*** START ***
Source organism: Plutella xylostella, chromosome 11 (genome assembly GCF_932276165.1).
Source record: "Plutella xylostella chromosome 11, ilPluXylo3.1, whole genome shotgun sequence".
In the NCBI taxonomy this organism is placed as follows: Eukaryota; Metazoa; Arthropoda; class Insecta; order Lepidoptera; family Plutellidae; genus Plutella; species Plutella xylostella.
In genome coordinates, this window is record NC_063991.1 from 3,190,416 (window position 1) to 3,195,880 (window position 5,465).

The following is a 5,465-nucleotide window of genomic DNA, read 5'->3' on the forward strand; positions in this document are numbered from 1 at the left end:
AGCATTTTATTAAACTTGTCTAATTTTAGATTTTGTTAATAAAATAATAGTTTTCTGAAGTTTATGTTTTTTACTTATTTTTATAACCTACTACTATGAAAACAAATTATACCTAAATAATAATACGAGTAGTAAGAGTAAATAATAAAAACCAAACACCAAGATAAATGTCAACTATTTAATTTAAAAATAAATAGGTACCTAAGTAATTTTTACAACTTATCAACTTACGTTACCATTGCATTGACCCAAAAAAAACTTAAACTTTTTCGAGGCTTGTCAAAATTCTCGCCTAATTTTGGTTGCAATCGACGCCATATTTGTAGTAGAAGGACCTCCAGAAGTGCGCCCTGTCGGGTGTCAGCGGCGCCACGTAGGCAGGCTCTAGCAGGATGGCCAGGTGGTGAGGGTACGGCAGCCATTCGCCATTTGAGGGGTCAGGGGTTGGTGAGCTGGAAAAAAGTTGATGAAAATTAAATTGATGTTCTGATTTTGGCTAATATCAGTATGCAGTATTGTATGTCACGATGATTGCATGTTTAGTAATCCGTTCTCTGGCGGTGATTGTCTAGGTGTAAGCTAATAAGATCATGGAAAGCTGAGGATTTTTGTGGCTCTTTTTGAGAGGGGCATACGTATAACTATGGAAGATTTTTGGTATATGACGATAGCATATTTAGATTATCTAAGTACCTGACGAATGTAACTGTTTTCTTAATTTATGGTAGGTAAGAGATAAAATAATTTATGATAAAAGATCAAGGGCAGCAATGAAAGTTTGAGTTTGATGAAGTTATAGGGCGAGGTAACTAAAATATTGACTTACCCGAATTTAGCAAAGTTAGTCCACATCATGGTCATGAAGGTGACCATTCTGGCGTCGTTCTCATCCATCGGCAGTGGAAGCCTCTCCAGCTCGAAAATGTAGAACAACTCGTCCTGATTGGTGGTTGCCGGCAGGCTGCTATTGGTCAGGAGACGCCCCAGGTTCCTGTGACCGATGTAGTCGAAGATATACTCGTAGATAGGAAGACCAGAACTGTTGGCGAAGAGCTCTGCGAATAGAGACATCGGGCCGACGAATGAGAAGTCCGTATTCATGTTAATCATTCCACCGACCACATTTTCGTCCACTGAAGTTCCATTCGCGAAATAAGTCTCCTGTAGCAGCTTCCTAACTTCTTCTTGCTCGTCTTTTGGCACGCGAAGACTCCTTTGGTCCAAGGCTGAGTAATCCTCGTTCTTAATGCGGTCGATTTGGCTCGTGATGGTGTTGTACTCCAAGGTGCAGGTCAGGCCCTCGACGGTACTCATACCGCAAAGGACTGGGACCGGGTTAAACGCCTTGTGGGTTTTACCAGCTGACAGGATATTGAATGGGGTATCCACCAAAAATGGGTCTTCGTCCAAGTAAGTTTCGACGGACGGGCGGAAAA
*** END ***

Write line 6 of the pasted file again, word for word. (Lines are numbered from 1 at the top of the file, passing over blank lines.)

AGCATTTTATTAAACTTGTCTAATTTTAGATTTTGTTAATAAAATAATAGTTTTCTGAAGTTTATGTTTTTTACTTATTTTTATAACCTACTACTATGAAAACAAATTATACCTAAATAATAATACGAGTAGTAAGAGTAAATAATAAAAACCAAACACCAAGATAAATGTCAACTATTTAATTTAAAAATAAATAGGTACCTAAGTAATTTTTACAACTTATCAACTTACGTTACCATTGCATTGACCCAAAAAAAACTTAAACTTTTTCGAGGCTTGTCAAAATTCTCGCCTAATTTTGGTTGCAATCGACGCCATATTTGTAGTAGAAGGACCTCCAGAAGTGCGCCCTGTCGGGTGTCAGCGGCGCCACGTAGGCAGGCTCTAGCAGGATGGCCAGGTGGTGAGGGTACGGCAGCCATTCGCCATTTGAGGGGTCAGGGGTTGGTGAGCTGGAAAAAAGTTGATGAAAATTAAATTGATGTTCTGATTTTGGCTAATATCAGTATGCAGTATTGTATGTCACGATGATTGCATGTTTAGTAATCCGTTCTCTGGCGGTGATTGTCTAGGTGTAAGCTAATAAGATCATGGAAAGCTGAGGATTTTTGTGGCTCTTTTTGAGAGGGGCATACGTATAACTATGGAAGATTTTTGGTATATGACGATAGCATATTTAGATTATCTAAGTACCTGACGAATGTAACTGTTTTCTTAATTTATGGTAGGTAAGAGATAAAATAATTTATGATAAAAGATCAAGGGCAGCAATGAAAGTTTGAGTTTGATGAAGTTATAGGGCGAGGTAACTAAAATATTGACTTACCCGAATTTAGCAAAGTTAGTCCACATCATGGTCATGAAGGTGACCATTCTGGCGTCGTTCTCATCCATCGGCAGTGGAAGCCTCTCCAGCTCGAAAATGTAGAACAACTCGTCCTGATTGGTGGTTGCCGGCAGGCTGCTATTGGTCAGGAGACGCCCCAGGTTCCTGTGACCGATGTAGTCGAAGATATACTCGTAGATAGGAAGACCAGAACTGTTGGCGAAGAGCTCTGCGAATAGAGACATCGGGCCGACGAATGAGAAGTCCGTATTCATGTTAATCATTCCACCGACCACATTTTCGTCCACTGAAGTTCCATTCGCGAAATAAGTCTCCTGTAGCAGCTTCCTAACTTCTTCTTGCTCGTCTTTTGGCACGCGAAGACTCCTTTGGTCCAAGGCTGAGTAATCCTCGTTCTTAATGCGGTCGATTTGGCTCGTGATGGTGTTGTACTCCAAGGTGCAGGTCAGGCCCTCGACGGTACTCATACCGCAAAGGACTGGGACCGGGTTAAACGCCTTGTGGGTTTTACCAGCTGACAGGATATTGAATGGGGTATCCACCAAAAATGGGTCTTCGTCCAAGTAAGTTTCGACGGACGGGCGGAAAA